For those of us who do our pet’s mani/pedis at home, you’ve seen what happens when we accidentally “quick” (AKA “kwik”) their nails, or cut just too much where we hit the nerve ending (ouch!) and causes the nail to bleed. Usually a lot. But commercial coagulant agents (like Kwik-Stop) are full of nasty chemicals I do not want anywhere near my dog’s blood steam.

Kwik-Stop Ingredients (Source):
Ferric Subsulfate, Aluminum Chloride, Diatomite, Bentonite, Copper Sulfate, Ammonium Chloride, Benzocaine.

Locating the Quick/Kwik:

The first thing I do is take a step back and assess why I quicked their nail to begin with. Were they being too squirmy and the person holding them wasn’t paying attention or confident? Did I cut too far back? Are their nails black, so the quick isn’t visible, and I’m cutting “blind?”

Well, if the problem is the all-black nail, make sure you are only trimming off tiny pieces of the nail at a time (assuming you don’t use a Dremel). This ensures a better gage at where the quick is, and if you do happen to hit it, luckily you only took off a tiny piece of the nail.

However, if the problem is squirminess or your human-holder, address those issues first. Wait until you have a more confident person, or train them on how to hold your pet properly. If your pet is too wiggly, try a quieter time or use extra yummy treats as a distraction/reward.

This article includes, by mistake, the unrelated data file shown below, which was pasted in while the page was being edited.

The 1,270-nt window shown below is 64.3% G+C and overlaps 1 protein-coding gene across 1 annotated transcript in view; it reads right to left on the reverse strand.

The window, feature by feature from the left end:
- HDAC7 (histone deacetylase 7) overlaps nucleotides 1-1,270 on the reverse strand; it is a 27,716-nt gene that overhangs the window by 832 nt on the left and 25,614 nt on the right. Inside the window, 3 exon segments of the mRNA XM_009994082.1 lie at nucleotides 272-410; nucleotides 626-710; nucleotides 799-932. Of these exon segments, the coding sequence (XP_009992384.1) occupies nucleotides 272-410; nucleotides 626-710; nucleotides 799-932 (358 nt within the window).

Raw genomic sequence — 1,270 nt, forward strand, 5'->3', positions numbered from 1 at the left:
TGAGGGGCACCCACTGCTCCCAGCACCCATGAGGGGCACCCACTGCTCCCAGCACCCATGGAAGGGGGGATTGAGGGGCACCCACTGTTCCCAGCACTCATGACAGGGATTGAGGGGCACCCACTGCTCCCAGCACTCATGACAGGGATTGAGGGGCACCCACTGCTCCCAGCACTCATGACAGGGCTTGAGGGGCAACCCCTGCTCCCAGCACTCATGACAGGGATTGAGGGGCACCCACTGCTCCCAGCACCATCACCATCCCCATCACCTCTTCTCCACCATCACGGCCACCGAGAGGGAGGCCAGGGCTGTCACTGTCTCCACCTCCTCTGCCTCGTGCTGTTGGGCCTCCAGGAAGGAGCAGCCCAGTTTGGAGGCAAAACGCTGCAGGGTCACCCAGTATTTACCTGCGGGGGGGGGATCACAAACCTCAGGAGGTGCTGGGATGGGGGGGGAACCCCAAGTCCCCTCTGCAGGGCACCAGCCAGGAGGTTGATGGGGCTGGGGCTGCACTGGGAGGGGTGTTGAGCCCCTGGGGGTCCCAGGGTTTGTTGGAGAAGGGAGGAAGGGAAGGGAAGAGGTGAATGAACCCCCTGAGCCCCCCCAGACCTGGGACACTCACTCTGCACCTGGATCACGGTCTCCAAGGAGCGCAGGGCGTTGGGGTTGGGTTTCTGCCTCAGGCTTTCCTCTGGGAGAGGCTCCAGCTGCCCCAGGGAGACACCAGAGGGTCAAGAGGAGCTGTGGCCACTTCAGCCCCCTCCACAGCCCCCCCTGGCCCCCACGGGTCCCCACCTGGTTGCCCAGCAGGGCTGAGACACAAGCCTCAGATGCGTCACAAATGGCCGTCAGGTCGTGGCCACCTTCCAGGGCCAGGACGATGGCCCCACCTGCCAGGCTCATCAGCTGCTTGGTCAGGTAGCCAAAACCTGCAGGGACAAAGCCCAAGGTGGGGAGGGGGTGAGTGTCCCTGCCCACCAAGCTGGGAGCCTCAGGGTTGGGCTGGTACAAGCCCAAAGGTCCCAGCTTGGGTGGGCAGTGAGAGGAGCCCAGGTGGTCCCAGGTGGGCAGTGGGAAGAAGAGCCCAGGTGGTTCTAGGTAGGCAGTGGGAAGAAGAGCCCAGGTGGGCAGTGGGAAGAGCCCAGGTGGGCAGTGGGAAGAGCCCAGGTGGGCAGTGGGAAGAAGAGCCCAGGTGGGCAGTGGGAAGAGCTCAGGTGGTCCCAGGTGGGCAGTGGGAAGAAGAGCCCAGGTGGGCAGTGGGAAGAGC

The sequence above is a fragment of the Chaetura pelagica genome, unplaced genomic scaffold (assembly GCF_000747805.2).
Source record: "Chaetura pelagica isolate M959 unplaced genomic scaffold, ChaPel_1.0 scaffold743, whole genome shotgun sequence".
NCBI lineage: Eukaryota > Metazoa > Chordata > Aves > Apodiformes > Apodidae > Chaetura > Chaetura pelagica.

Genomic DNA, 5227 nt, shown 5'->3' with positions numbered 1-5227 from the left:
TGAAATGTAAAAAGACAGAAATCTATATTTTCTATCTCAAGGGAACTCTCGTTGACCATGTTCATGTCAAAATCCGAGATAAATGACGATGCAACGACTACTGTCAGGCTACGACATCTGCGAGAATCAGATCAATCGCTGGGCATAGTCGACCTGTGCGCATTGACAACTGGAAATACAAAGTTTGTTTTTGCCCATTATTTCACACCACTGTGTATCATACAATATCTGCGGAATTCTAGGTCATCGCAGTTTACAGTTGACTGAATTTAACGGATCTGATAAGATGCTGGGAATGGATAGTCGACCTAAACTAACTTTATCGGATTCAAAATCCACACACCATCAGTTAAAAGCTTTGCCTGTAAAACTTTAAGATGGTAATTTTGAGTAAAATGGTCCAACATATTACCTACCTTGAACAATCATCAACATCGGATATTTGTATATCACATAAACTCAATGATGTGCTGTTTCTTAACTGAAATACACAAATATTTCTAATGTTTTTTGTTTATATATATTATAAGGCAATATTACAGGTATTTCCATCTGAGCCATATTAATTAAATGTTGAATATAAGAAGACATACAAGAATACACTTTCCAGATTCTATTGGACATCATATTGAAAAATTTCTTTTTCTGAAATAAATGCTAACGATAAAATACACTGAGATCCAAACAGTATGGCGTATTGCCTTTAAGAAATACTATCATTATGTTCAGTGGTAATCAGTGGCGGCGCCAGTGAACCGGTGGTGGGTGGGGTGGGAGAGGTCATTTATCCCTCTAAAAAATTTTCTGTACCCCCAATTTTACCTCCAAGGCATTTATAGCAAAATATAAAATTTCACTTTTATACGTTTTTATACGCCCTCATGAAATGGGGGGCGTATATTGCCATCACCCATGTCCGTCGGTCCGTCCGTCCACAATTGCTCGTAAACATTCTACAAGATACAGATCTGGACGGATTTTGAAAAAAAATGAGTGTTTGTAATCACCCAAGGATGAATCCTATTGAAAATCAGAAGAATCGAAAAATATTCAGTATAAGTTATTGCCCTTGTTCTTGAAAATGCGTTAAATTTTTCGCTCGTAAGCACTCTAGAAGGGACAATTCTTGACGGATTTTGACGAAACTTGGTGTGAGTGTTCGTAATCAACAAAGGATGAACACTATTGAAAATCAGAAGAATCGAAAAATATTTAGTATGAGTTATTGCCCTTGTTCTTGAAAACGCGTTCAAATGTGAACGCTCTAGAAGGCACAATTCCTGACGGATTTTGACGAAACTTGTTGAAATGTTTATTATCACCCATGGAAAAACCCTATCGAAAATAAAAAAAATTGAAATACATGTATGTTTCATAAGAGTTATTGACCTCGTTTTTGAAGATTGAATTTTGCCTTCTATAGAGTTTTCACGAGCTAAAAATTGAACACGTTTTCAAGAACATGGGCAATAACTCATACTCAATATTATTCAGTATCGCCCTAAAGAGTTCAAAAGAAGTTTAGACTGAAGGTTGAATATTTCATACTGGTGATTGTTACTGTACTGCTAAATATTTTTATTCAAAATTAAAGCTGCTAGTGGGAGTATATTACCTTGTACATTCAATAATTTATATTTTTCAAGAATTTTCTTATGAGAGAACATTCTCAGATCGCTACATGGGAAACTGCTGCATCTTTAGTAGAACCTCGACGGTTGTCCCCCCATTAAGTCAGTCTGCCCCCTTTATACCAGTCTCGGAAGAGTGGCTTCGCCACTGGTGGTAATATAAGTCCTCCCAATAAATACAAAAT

But if you do happen to quick the nail, don’t panic! Know that even professional groomers quick a pet’s nail from time to time. They most likely carry Kwik-stop on hand as well. But you’re going to make something even better… and safer!

Substitutions for Kwik-Stop:

  • Corn starch/Corn Flour
  • Flour
  • or a combination of both.

**Please note, some websites recommend using baking soda, however I do not recommend this as can sometimes cause burns and irritation (read more).


Dip the affected nail into approximately 1/4 teaspoon (or as much as needed), gently pressing the powder onto the wound. Hold for 30-60 seconds. Repeat as necessary.

Oh crap, I trimmed way too much:

Remember, not even Kwik-Stop can stop very aggressive bleeding. If you cut too deeply, bandage the nail and foot as best you can using gauze, clean cotton, etc. Try to compress the nail, but do not wrap the paw too tightly as this can stop circulation. If the bleeding doesn’t stop after 10 minutes, give your local veterinarian a call.

The most important thing to remember is that if you do quick your pets nail, make sure you apologize and give them lots of yummy treats.

Photo by Emre Kuzu on

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